Back to the school days, then and now
These days, while adults crib about life in house captivity, not many children do. They teach us a lesson or two, provided we care to learn, on how not to grumble and growl. For grown-ups, this is the best time to do/learn what they always wanted to but couldn’t due to their busy schedules and travelling. Well, here’s how our 11-year-old Aziz keeps himself busy on lazy days.
Thanks to Covid times, there’s no early morning waking up; no coaxing to finish breakfast or put on shoes or look for the identity card to rush to school; he is enjoying life’s leisurely pace. When not attending online classes or doing homework, he arranges, and rearranges, his collection of 100-odd toy cars; spruces up his play corner, cupboard, works on cubes; watches TV; rolls and roars with laughter; plays games on his mother’s smartphone or watches videos on grandma’s ipad. When glued to the screen, he ignores his mother with impunity. He hears her, but doesn’t listen. And, what a treat it is to see him savour his meals! His only grouse is his inability to visit his ‘nanke’ or maternal grandparents.
The other day, his mom set up the laptop and readied it for the online class. Prior to this, she would often take out printouts, using her smartphone. A polite enquiry revealed that teachers were mailing homework online and she was following links and downloading lessons. Seeing my puzzled look, she went on: The class teacher has formed a Whatsapp group. Since I’m not smartphone savvy, I chose to smile and remain silent.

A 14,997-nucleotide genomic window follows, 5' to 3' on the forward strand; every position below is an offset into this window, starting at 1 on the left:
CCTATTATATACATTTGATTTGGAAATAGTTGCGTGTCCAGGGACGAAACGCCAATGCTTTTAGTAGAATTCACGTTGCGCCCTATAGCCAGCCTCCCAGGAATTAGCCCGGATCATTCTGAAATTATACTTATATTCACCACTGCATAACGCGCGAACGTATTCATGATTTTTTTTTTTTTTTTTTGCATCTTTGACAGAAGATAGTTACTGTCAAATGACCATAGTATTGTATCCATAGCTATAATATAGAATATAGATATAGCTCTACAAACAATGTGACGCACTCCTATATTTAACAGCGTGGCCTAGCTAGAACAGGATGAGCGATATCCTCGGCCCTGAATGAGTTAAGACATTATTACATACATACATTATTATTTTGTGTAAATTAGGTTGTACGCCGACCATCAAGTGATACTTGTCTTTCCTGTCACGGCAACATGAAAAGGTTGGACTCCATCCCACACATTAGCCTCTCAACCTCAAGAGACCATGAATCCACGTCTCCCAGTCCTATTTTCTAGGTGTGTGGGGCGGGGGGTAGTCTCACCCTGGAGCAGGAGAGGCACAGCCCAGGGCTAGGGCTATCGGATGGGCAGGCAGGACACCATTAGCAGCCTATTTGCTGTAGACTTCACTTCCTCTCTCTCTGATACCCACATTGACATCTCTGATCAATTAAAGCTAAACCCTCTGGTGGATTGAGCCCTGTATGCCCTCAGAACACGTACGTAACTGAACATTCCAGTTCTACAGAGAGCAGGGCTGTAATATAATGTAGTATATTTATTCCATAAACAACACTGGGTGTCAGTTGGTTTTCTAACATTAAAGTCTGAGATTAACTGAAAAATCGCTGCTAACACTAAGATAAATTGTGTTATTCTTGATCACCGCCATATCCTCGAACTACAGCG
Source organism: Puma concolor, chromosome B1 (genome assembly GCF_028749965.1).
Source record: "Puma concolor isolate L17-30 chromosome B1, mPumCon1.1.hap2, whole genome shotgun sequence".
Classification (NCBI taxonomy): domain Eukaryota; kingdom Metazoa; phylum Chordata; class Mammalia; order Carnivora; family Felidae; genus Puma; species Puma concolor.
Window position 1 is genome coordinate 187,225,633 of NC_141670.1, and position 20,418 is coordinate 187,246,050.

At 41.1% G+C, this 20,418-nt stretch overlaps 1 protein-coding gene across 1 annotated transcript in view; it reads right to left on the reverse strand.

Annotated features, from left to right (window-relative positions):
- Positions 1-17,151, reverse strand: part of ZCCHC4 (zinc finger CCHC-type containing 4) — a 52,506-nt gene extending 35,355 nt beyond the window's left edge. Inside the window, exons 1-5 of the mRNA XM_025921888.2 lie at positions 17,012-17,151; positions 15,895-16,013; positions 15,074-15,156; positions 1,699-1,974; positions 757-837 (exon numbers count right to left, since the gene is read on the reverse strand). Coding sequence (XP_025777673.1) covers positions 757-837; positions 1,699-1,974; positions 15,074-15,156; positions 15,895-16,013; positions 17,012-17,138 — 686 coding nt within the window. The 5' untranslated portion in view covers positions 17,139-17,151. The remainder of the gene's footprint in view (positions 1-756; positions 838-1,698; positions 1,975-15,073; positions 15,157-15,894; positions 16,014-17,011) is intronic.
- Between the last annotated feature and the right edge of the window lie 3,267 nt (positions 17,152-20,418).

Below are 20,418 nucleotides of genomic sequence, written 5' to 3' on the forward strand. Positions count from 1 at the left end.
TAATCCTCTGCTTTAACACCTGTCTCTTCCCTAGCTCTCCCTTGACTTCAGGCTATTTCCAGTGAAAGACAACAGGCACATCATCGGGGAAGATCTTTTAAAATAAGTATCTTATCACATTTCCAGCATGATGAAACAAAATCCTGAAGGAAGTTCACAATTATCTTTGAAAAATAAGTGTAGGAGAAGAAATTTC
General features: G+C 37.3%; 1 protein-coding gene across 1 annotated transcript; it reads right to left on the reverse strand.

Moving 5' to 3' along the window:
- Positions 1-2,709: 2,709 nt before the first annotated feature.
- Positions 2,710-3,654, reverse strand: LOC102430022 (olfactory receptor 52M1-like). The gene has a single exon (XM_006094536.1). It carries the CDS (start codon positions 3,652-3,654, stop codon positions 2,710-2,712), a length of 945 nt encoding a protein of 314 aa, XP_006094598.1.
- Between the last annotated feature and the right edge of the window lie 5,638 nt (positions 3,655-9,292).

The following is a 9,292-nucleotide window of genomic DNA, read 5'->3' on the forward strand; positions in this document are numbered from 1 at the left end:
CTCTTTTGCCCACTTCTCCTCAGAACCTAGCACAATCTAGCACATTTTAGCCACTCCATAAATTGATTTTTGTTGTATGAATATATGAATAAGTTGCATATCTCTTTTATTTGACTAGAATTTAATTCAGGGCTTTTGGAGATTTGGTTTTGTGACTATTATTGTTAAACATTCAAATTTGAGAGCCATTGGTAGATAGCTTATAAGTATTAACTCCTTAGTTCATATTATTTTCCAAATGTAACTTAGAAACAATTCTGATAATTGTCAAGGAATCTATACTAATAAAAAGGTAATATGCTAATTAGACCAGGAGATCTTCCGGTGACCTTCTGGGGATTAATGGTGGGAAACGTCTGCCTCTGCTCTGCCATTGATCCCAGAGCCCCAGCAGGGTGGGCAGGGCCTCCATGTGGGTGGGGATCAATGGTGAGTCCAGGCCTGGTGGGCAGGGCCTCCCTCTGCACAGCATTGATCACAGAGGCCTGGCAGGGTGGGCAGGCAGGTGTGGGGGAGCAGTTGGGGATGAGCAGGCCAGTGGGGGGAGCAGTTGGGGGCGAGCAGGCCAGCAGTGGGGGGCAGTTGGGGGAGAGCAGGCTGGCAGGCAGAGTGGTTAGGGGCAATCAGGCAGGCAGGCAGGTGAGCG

Ruminating on the technological advances and changes it has introduced in our lives, I was transported back to my school days 65 years ago. We carried plain school bags that were no match to the smart bags children have these days. My bag was way lighter than Aziz’s. We carried two slates, one wooden (phatti) and another made of stone or metal. The first was to practise our handwriting and the second for rough work.
We would polish the phatti with clay every day. We would write with the ‘kalm’ (pen) made of reed that was cut and chiselled to a particular shape for good writing. We would dip the ‘kalm’ in black ‘shyahi’ (ink). The ‘kalm-dwat’ (bottle of ink) was a permanent fixture in our school bags. We used a ‘saleti’ to write on the slate and a small piece of cloth, hanging from a thread tied to it, to wipe it clean.
Aziz is unfamiliar with such paraphernalia, as is many a senior citizen about today’s technology.
Homework was done with pencil. For English writing, we used a four-line exercise book and a ‘G’ nib-fitted pen.
We would dip it in blue ink to write. ‘G’ nib was to ensure each letter of the alphabet was written in the correct way.
Now, there is such a variety in stationery as also in accessories, such as tiffin boxes and water bottles. We would be content with ‘roti-subzi’ or ‘salt-ajwain parantha’ and simply cup our hands to drink straight from the tap. Water purifiers were unheard of, so was junk food.
Bicycles were a rarity among students and we would walk to school. Security was not an issue unlike today when children step out, so do moms, standing guard.
Subtle signs of changing times.
AZIZ IS UNFAMILIAR WITH SUCH PARAPHERNALIA, AS IS MANY A SENIOR CITIZEN ABOUT TODAY’S TECHNOLOGY